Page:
Bold and Adventurous
Throughout her career, the professor-turned-administrator was bold and adventurous.
In the 1960s, women were rarely appointed to high-level administrative positions in higher education. Mobile College founding president Dr. William K. Weaver Jr. promoted Petersen to chair of the college’s Division of Education – one of the highest positions held at that time by women in higher education in the state of Alabama.
Later, when Weaver appointed her to the top post of academic dean, she broke another glass ceiling. At that time, there were no other female academic deans in Baptist colleges nationwide.
“He thought I was the right person for that position,” she said. “I remember a meeting I went to for the Baptist colleges. I went into the deans’ meeting, and one of the gentlemen said to me, ‘The ladies are meeting in another location; this is for the deans.’”
Retelling the story, she paused and, with a chuckle, recalled her response.
“I said, ‘I am a dean,’” and took her seat alongside the men.
Petersen and her Mobile College colleague, English professor Dr. Frances Garner, were among the first American teachers to venture into Vietnam in 1989 following the Vietnam War. They had volunteered to teach English as a second language to Vietnamese educators.
Later, she lived in Nicaragua for several years while the university operated a branch campus, retiring when that campus closed in 1998.
Hazel Petersen Scholarships
Two scholarships at the University of Mobile honor Petersen Walter.
The Hazel Petersen Scholarship is a full tuition scholarship that recognizes outstanding students who have distinguished themselves through academic achievement and personal excellence.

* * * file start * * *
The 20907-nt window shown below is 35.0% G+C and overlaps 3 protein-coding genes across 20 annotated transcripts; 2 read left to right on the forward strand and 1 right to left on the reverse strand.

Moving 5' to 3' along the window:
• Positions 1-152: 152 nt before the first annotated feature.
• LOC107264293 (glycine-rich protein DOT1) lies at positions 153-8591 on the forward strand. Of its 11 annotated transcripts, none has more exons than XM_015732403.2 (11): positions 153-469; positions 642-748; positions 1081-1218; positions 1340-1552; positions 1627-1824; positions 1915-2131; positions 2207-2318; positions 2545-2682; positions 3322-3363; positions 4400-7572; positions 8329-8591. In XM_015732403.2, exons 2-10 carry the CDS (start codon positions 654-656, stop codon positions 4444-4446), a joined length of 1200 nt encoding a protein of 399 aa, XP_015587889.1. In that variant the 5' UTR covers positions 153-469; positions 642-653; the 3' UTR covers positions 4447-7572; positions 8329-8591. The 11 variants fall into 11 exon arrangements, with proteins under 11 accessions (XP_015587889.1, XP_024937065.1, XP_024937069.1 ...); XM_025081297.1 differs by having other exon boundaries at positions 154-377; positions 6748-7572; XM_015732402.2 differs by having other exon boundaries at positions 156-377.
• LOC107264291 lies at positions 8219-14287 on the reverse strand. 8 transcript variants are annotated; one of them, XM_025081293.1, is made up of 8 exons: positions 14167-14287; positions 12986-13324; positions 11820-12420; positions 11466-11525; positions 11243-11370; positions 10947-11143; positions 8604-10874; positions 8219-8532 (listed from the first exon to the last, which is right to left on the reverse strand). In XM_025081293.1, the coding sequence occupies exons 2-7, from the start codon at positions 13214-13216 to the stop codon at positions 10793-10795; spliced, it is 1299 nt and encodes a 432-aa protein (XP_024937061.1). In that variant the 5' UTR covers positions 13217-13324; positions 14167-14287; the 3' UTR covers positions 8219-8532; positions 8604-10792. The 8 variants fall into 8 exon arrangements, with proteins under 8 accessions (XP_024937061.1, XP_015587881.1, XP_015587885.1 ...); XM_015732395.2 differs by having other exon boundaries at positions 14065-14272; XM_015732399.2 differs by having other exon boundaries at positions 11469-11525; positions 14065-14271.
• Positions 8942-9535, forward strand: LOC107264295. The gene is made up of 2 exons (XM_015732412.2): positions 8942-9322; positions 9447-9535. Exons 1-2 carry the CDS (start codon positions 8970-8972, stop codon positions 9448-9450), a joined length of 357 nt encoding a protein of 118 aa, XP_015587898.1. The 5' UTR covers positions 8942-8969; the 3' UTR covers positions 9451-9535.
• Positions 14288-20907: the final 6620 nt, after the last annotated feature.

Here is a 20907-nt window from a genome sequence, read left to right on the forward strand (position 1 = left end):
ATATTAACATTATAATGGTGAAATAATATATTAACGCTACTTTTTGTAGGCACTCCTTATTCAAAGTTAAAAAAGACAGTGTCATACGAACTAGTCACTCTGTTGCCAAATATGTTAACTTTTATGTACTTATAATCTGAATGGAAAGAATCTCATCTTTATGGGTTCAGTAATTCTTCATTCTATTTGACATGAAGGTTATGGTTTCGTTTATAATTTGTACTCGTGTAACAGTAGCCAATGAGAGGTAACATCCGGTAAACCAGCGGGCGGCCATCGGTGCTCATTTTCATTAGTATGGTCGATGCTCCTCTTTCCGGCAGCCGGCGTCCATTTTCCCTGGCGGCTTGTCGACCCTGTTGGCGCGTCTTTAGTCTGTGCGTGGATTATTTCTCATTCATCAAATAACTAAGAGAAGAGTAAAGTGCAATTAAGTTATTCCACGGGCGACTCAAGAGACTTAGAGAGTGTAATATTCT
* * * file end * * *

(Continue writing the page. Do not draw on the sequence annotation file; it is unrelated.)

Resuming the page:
The Hazel A. Petersen Leadership Scholarship is an endowed scholarship established in 2015 by the Chanceys for a teacher education student.
In lieu of flowers, the Petersen Walters family requests donations be made to the Hazel A. Petersen Leadership Scholarship at the University of Mobile. Donors may visit umobile.edu and click “Give” at the top of the page to designate the donation from the dropdown list, or go directly to umobile.edu/give.
‘A Wonderful Life’
In June of 2007 at the age of 83, Petersen visited the University of Mobile campus for the final time. During her two-day visit, Petersen lived in the university’s newest residence hall for women, Karlene Farmer Faulkner Hall, and enjoyed interacting with students.
Former students and longtime faculty and staff gathered in Moorer Auditorum to honor the educator. The RamTonz barbershop quartet demonstrated their award-winning harmonies at an impromptu concert.
“It’s exciting for me to hear of the accomplishments of the students who have come through the university,” Petersen said. “I firmly believe in private higher education and how it affects your quality of life. It makes a difference in your future. We have people in every profession who are making significant differences in the world.”
Surrounded by colleagues, former students and friends, she reflected on her career, her adventures, and the many years and adventures that still lay ahead.
“I’ve had a wonderful life – I’ve always had a wonderful life,” Petersen said.
About the University of Mobile
About the University of Mobile
The University of Mobile is a Christ-centered university offering on-campus and online associate’s, bachelor’s, master’s and doctoral degrees in over 75 academic programs. Founded in 1961, the University of Mobile is affiliated with the Alabama Baptist State Convention and is located 10 miles north of Mobile, Alabama on a campus of over 880 acres.
For information about the University of Mobile, areas of study, admissions and more, visit umobile.edu, connect with UM on social media @univofmobile, or call Enrollment Services at 1.800.WIN.RAMS or 251.442.2222.